Bonus tags could be extended this fall

Columbus – Do not expect any major changes in Ohio deer hunting
regulations for 2008-2009, though a handful of minor tweaks may be
in store.

That includes some minor changes in the bonus antlerless tags
that were first offered this past season.

The just-ending deer seasons – the last of them, bowhunting,
closing Feb. 3 after a four-month run – were very effective at
increasing the antlerless deer harvest, according to the DNR
Division of Wildlife.

State deer biologist Mike Tonkovich said he is particularly
pleased with the increased doe take, though the expected overall
tally of about 230,000 does and bucks is off somewhat from the 2007
record of more than 237,000.

Through the end of December, Tonkovich said, hunters in the
archery, muzzleloader and shotgun seasons had totaled nearly
224,000 deer, some 145,000 of them being antlerless deer.

The antlerless total thus already is about 3,000 higher than in
all of 2007-2008, which means efforts to reduce the herd will start
paying off.

The early archery harvest – the first six weeks of the season –
produced an antlerless harvest (32,640) of nearly 8,500 more than
the same period in 2006 (24,179).

“Archers are getting out there and really getting after the
deer,” said Dave Risley, the Division of Wildlife’s administrator
for wildlife management and research.

During the same six-week period last fall, Ohio hunters actually
harvested fewer bucks (22,267) than in 2006 (23,665).

Fewer of the does simply means fewer deer overall, or at least a
curbing of herd growth. The Division of Wildlife is trying to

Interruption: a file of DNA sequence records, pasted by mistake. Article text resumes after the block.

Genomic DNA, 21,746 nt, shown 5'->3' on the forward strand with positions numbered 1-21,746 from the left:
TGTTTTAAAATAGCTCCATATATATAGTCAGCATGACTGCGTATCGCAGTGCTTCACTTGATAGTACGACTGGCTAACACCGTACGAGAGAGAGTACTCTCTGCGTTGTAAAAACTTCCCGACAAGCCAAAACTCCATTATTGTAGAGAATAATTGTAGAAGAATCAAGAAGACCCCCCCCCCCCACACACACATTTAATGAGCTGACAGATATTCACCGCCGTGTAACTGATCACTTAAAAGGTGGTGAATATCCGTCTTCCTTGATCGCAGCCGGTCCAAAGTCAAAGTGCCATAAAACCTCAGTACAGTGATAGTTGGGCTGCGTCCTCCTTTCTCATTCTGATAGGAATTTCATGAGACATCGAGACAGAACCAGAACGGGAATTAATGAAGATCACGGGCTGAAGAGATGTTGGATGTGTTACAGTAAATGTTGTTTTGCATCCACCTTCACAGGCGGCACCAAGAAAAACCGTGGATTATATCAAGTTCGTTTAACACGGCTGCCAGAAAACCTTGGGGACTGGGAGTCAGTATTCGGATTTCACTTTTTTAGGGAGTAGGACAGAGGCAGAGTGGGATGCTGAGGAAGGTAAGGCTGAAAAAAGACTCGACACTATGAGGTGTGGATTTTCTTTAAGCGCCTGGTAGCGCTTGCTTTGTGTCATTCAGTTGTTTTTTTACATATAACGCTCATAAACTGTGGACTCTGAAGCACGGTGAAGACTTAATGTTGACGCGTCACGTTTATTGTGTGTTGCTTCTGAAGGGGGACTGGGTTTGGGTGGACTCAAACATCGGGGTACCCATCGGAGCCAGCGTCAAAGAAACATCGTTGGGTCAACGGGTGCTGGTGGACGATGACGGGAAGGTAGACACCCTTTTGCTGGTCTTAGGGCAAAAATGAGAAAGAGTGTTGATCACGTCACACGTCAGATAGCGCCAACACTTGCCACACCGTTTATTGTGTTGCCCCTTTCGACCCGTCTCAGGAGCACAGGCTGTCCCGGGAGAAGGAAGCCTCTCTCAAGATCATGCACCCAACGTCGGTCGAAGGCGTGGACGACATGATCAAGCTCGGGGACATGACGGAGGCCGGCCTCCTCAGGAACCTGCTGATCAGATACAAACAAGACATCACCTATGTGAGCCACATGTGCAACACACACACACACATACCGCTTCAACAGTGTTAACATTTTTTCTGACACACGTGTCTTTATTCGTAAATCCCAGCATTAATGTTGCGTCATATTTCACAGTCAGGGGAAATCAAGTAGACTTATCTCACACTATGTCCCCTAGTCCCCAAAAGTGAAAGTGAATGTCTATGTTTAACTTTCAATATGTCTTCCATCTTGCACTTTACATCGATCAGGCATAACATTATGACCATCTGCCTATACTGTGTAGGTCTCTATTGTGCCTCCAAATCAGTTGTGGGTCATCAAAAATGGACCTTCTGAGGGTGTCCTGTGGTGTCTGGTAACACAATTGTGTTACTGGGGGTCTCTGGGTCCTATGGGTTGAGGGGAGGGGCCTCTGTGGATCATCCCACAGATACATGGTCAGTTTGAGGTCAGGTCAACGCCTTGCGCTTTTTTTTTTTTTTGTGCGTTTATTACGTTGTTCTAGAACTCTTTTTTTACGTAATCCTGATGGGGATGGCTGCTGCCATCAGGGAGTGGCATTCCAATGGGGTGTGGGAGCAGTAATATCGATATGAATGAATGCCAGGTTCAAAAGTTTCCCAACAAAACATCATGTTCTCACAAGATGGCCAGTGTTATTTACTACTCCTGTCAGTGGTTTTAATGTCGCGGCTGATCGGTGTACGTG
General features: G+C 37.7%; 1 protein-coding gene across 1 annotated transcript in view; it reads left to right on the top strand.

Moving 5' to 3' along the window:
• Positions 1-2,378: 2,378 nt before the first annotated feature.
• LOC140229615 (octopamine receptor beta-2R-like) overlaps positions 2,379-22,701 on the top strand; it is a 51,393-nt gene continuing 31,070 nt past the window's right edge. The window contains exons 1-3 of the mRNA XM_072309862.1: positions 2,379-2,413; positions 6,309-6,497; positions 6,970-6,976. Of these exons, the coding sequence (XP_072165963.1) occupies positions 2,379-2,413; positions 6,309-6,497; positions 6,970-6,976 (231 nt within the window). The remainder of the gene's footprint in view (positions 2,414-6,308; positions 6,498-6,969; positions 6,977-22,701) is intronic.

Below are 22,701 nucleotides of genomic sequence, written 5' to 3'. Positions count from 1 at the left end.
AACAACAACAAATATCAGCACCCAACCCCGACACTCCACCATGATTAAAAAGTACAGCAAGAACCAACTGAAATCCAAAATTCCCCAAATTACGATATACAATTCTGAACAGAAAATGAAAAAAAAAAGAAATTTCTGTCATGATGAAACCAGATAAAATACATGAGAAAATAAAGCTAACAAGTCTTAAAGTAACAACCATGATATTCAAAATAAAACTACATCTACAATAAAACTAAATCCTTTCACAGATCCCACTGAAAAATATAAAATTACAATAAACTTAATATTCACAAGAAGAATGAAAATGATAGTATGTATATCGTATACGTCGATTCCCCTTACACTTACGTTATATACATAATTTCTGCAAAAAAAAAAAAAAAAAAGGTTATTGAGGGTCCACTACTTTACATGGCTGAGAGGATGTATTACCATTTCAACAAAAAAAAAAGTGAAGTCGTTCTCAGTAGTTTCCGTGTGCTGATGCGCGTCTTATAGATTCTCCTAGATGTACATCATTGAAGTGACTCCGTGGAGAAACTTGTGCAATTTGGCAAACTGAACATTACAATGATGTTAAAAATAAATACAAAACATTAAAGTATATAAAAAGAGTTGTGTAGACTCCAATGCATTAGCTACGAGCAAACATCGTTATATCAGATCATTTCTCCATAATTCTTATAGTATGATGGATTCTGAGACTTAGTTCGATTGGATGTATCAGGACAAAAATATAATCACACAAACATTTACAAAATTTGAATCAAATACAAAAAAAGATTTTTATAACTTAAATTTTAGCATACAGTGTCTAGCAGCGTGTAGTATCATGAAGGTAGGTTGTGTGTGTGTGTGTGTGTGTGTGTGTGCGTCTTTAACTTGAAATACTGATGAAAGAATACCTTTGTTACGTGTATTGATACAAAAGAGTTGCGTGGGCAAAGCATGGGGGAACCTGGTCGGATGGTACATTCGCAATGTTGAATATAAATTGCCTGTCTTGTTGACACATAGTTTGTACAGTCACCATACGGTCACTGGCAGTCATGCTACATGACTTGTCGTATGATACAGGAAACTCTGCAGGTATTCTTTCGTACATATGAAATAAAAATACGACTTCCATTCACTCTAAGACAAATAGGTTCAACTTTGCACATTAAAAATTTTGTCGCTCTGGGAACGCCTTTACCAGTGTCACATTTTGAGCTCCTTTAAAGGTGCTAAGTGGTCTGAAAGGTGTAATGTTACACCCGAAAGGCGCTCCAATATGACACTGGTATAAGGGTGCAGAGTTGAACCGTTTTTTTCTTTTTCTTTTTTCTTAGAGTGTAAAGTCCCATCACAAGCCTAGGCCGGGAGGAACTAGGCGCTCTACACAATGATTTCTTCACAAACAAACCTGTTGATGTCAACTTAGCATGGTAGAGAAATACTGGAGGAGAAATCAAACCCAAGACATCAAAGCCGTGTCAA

reduce over-target deer numbers in the 38-county Deer Zone C, where
in recent years the limit has been three deer.

Tonkovich expects a final all-seasons bag of about 230,000,
including about 149,000 antlerless and 81,000 antlered deer. That
would compare to last year’s figures of 141,395 antlerless and
95,921 antlered deer. But, he adds, “the job’s not done on
(reducing) antlerless.”

With 14,000 fewer bucks being taken this year, Tonkovich expects
more mature racks in the woods next fall.

“The Buckeye Big Buck Club entries should be up next year,” he
said. But that won’t stop him from making recommendations that keep
the antlerless harvest at a high level.

Herd size statewide has been running 650,000 to 675,000 during
the last two years and managers say it needs to be brought down to
conserve habitat, maintain healthy individual animal growth, and
control crop damage and highway collisions.

“We need to get down to 200,000 deer,” Tonkovich said, meaning a
herd size that produces an annual harvest close to that number.

The rules-making Ohio Wildlife Council was set to hear the
wildlife division’s formal deer proposals on Feb. 6, which gives
time for public airings at open houses March 2 and a statewide
hearing March 6 before final OWC consideration April 2.

Among possible changes in the deer rules would be an expansion
of use of the special $15 antlerless tag, introduced last fall for
archery-only use before shotgun week, which opened Nov. 26.

The reduced-price tag, down from the regular $24, was very
effective in encouraging bowhunters to take a doe early, Tonkovich
said. In fact, he expects a record archery harvest of 73,000 or
more, partly because of the reduced-cost tag.

Tonkovich said one suggestion would be to allow use of the
reduced-cost antlerless tag in the shotgun season, though sales of
the tag would be stopped before the season opens. The reasoning,
the biologist explained, is to encourage hunters to commit to
antlerless early.

“You need to reach them when they’re excited about taking a
deer,” he said.

Too often a hunter’s interest wanes after bagging a buck, but
taking a doe early leaves the buck “carrot” still dangling, he
said. Another alternative is to allow the reduced-cost tag very
late in the year, when interest in hunting wanes or shifts from
deer.

In any case, the rules for using the $15 tag need to be
streamlined, Tonkovich agreed. Far too many hunters were confused
about the convoluted wording of where and when they could buy and
use them, and too many hunters bought $15 tags for shotgun season
only to find they were worthless then.

Reprinted by permission of The Blade of Toledo, February
2008.

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